Despite widespread complaints about massive losses that will put Democrats in the minority, Speaker Nancy Pelosi said Friday she will try to stay on as leader of her party in the House.
The decision exposed a rift between Pelosi’s liberal allies and the dwindling number of moderate Democrats, who feel besieged and eager for substantive and symbolic changes in direction after Tuesday’s Republican rout. It also is likely to trigger leadership battles farther down the ladder.
Pelosi, the nation’s first female speaker, said many colleagues urged her to seek the post of minority leader in the new Congress that convenes in January. That will be the Democrats’ top post, because Republicans, who grabbed more than 60 Democratic-held seats Tuesday, will elect the next speaker. It will be John Boehner of Ohio, who will swap titles with Pelosi if she succeeds in her bid.
“We have no intention of allowing our great achievements to be rolled back,” Pelosi, 70, said in a letter to her colleagues.
Allies said Pelosi would not make the bid unless she felt she had the votes. Some cautioned, however, that House members vote by secret ballot when electing the leaders of their respective parties at the start of each new Congress. Pelosi’s caucus is more heavily liberal now that many moderate Democrats lost on Tuesday, but even some Pelosi admirers are distressed by the magnitude of the losses.
Several moderates, and even some longtime Pelosi supporters, had openly criticized her in their re-election campaigns, and had urged her to step aside. Pelosi’s Friday announcement caught some off guard.
Rep. John Yarmuth, D-Ky., had told a Louisville TV station on Thursday, “as good a leader as she has been, I don’t think she’s the right leader to take us forward.”
He reversed field Friday after she announced her intentions, and after a senior Pelosi ally, Rep. George Miller of California, called him.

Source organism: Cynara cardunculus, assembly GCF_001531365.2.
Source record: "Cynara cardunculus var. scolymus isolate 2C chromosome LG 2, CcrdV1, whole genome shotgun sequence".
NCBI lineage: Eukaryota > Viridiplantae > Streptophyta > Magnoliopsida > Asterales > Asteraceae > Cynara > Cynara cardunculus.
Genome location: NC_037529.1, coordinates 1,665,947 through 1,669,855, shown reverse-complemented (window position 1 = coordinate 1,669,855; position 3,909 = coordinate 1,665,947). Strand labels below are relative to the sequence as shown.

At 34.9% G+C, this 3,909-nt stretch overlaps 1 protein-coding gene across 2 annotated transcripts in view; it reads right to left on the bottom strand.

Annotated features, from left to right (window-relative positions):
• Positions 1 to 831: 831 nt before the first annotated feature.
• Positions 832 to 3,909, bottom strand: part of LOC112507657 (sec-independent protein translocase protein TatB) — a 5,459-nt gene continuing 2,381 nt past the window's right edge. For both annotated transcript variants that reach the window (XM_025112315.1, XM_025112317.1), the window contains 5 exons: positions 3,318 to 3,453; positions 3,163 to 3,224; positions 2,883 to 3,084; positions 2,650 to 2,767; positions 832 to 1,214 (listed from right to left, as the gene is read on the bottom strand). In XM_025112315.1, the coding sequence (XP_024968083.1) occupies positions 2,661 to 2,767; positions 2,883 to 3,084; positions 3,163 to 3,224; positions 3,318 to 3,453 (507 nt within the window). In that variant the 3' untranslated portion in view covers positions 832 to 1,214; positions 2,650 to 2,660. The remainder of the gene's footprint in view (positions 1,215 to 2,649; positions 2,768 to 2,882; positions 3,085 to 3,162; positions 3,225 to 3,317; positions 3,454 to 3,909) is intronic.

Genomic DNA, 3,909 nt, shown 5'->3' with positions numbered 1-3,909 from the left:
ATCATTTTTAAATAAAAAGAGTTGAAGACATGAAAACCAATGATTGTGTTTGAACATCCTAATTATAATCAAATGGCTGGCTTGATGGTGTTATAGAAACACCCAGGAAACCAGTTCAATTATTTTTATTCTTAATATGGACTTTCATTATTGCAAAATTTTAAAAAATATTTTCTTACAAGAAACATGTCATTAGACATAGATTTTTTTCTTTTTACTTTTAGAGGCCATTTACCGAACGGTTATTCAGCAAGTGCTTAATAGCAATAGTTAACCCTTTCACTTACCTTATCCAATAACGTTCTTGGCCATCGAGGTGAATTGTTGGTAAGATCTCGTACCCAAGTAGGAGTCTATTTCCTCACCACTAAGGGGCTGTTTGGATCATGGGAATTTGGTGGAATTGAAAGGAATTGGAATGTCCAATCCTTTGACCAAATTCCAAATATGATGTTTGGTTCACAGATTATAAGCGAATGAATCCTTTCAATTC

Pelosi “has proven time and time again that she is able to build consensus in a caucus comprised of members from all across the ideological spectrum,” Yarmuth said.
Other House Democrats held their ground.
Rep. Joe Donnelly, D-Ind., said he was “disappointed that Speaker Pelosi is going to seek the position of Minority Leader.” North Carolina Rep. Larry Kissell’s office said he hopes Pelosi “will change her mind and step aside.”
Reps. Dan Boren of Oklahoma and Mike Ross of Arkansas also said they opposed Pelosi.
They were among the many House Democrats whom Republicans criticized for their loyalty to the California liberal, who was a forceful though generally well-liked speaker. During her four years as Speaker, Pelosi used all her political muscle to enact contentious measures such as President Barack Obama‘s health care overhaul.
Republicans were giddy in learning the news.
Republican National Committee Chairman Michael Steele, in a meeting with reporters, put his hands over his head and applauded. “My breath is taken away by that announcement,” he said, grinning.